Granderson Acted Angelic After Angel Fan’s Touch
Everyone remembers the incident recently where New York Mets right fielder Curtis Granderson went into the corner for a ball and a fan in the stands reached out into the field of play and decided to pat him on the back physically.
We have no idea what emotions or aggressive countermeasures popped into Granderson’s mind, but he did show some decorum considering he was deep into the corner where bad things can happen with an unplanned aggressive impromptu flick of a glove.
Instantly the phrase “violation of his personal space” flashed through my mind and possibly the first aspects of fight of flight possibly came crashing instantly into Granderson’s subconscious thoughts, but he subdued them to the point of a bevy of unknown verbal punches and chatter instead of a physical confrontation or worse.
I personally feel that Granderson’s snap to the moment attitude and comments to the fans were warranted, and that the fan crossed that invisible boundary that should never be crossed during the course of game. No matter if it is your hometown hero or a visiting titan, promoting physical contact with a player without them first initiating an action has to be a taboo.
Personally, I would never during the course of a game initiate any form of physical contact with a player on the field unless that player showed a first inclination towards seeking such an action. If the player feels that respect and comfort level to “tap gloves with you” or even throw you a baseball, take it as a thoughtful gesture and not an invite to initiate any further reactions unless it seems mutual.
Even if the player is someone you might have chatted with during batting practice or at team events, his adherence to feeling secure while out on the field is paramount and we as fans need to respect that without recourse or damaging said security. If not, we can be sure another aspect of “security” will intervene possibly to have use leave the ballpark.
We sometimes forget that within a player’s focus within the scope of the game comes a natural aggression, and touching them when it is not warranted can spark an instant emotional as well as physical reaction.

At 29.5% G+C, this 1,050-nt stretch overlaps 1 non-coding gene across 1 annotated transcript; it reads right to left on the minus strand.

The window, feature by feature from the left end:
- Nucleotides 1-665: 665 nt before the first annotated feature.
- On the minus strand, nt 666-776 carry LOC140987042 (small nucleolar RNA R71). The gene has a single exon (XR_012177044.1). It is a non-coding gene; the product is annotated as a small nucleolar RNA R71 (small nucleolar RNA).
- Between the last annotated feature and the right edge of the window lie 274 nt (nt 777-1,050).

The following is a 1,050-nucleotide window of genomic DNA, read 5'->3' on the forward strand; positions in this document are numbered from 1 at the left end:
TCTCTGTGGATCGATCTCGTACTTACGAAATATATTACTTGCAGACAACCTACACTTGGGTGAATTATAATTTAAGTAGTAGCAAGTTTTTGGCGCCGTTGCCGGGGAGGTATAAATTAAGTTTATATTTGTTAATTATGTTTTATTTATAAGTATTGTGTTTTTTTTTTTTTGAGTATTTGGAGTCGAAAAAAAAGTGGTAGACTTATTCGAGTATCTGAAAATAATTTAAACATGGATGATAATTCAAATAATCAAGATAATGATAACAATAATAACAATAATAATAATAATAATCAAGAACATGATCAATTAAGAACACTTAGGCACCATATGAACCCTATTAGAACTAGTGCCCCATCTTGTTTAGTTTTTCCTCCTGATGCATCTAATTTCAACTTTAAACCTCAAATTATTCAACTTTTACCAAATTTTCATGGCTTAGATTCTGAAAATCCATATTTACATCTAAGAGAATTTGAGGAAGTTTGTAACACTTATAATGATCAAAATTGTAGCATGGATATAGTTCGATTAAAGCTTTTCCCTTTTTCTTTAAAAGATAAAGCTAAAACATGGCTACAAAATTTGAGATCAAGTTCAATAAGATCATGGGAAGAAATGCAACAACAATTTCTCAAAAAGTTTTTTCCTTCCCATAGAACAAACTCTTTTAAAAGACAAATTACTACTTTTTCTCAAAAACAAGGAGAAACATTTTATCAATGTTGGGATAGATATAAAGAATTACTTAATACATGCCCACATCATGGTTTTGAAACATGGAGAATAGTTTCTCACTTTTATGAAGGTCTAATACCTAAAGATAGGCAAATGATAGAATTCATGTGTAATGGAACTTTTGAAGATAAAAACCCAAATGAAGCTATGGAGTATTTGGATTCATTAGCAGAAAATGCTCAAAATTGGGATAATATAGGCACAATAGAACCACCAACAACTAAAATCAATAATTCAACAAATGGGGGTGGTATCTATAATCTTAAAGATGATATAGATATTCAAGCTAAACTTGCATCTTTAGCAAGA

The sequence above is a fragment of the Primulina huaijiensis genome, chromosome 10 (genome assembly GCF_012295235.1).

Granderson definitely made the right choice in this interaction by choosing to verbally put the fan in his “place” instead of taking a more aggressive or costly physical action. If the ball had ventured into the stands in foul territory and both Granderson and the fan were both seeking the ball, it might be a different conversation.
But the action happen well beyond the player’s side of the base lines and in that instant the fan initiating the bad judgment call needs to be reminded of his place in the game. If you truly look at the legal aspect of the action, the fan committed a major fan faux pas or could be classified as a simple assault even if it was meant as a congratulatory “pat on the back”.
Sure it was a spontaneous response by the fan, and a bad one at that, but Granderson kept his cool and his post-game comments were spot on as to the only time a player and fan should fight for a ball or come into contact during a game.
“Hey, if the ball is coming into the stands, you’re more than welcome to go ahead and grab it and catch it and do whatever you want to,” Granderson said. “Once you come onto the field of play, whether it’s reaching over or actually stepping onto the field, obviously then the rule has been broken.”
Moral of this post: Know your boundaries, especially with regards to players and the field.